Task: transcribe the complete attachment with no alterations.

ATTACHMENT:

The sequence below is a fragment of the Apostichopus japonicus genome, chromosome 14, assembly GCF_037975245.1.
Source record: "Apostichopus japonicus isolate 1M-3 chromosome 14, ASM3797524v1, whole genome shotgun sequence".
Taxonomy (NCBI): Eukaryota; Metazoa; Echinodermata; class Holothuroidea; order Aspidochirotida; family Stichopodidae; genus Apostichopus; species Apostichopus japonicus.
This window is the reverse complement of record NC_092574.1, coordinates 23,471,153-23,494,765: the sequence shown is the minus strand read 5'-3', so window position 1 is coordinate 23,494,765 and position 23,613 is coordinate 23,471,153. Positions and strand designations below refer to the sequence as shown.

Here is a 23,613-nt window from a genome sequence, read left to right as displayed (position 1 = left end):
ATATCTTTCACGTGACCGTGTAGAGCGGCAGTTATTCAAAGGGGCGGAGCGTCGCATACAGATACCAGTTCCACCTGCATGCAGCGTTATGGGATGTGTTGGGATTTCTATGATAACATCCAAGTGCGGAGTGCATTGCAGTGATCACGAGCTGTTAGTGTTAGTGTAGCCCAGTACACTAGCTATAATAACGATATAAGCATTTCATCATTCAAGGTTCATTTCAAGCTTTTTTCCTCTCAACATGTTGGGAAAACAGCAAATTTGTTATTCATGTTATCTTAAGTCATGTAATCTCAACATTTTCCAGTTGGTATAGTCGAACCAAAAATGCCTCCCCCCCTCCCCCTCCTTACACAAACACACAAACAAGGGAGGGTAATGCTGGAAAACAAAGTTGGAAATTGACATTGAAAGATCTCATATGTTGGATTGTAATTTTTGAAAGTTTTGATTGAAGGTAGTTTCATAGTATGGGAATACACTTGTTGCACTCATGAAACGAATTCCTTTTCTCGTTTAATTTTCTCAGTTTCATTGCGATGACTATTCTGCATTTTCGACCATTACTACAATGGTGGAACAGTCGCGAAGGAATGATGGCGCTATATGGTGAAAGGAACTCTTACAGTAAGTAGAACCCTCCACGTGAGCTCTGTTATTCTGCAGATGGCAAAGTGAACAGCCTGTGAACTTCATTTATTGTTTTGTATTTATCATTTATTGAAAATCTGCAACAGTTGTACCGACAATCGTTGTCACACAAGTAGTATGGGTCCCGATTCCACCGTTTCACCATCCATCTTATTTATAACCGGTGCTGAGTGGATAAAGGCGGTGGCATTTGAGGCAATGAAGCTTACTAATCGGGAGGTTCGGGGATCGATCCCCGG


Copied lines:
The sequence below is a fragment of the Apostichopus japonicus genome, chromosome 14, assembly GCF_037975245.1.
Source record: "Apostichopus japonicus isolate 1M-3 chromosome 14, ASM3797524v1, whole genome shotgun sequence".
Taxonomy (NCBI): Eukaryota; Metazoa; Echinodermata; class Holothuroidea; order Aspidochirotida; family Stichopodidae; genus Apostichopus; species Apostichopus japonicus.
This window is the reverse complement of record NC_092574.1, coordinates 23,471,153-23,494,765: the sequence shown is the minus strand read 5'-3', so window position 1 is coordinate 23,494,765 and position 23,613 is coordinate 23,471,153. Positions and strand designations below refer to the sequence as shown.

Here is a 23,613-nt window from a genome sequence, read left to right as displayed (position 1 = left end):
ATATCTTTCACGTGACCGTGTAGAGCGGCAGTTATTCAAAGGGGCGGAGCGTCGCATACAGATACCAGTTCCACCTGCATGCAGCGTTATGGGATGTGTTGGGATTTCTATGATAACATCCAAGTGCGGAGTGCATTGCAGTGATCACGAGCTGTTAGTGTTAGTGTAGCCCAGTACACTAGCTATAATAACGATATAAGCATTTCATCATTCAAGGTTCATTTCAAGCTTTTTTCCTCTCAACATGTTGGGAAAACAGCAAATTTGTTATTCATGTTATCTTAAGTCATGTAATCTCAACATTTTCCAGTTGGTATAGTCGAACCAAAAATGCCTCCCCCCCTCCCCCTCCTTACACAAACACACAAACAAGGGAGGGTAATGCTGGAAAACAAAGTTGGAAATTGACATTGAAAGATCTCATATGTTGGATTGTAATTTTTGAAAGTTTTGATTGAAGGTAGTTTCATAGTATGGGAATACACTTGTTGCACTCATGAAACGAATTCCTTTTCTCGTTTAATTTTCTCAGTTTCATTGCGATGACTATTCTGCATTTTCGACCATTACTACAATGGTGGAACAGTCGCGAAGGAATGATGGCGCTATATGGTGAAAGGAACTCTTACAGTAAGTAGAACCCTCCACGTGAGCTCTGTTATTCTGCAGATGGCAAAGTGAACAGCCTGTGAACTTCATTTATTGTTTTGTATTTATCATTTATTGAAAATCTGCAACAGTTGTACCGACAATCGTTGTCACACAAGTAGTATGGGTCCCGATTCCACCGTTTCACCATCCATCTTATTTATAACCGGTGCTGAGTGGATAAAGGCGGTGGCATTTGAGGCAATGAAGCTTACTAATCGGGAGGTTCGGGGATCGATCCCCGG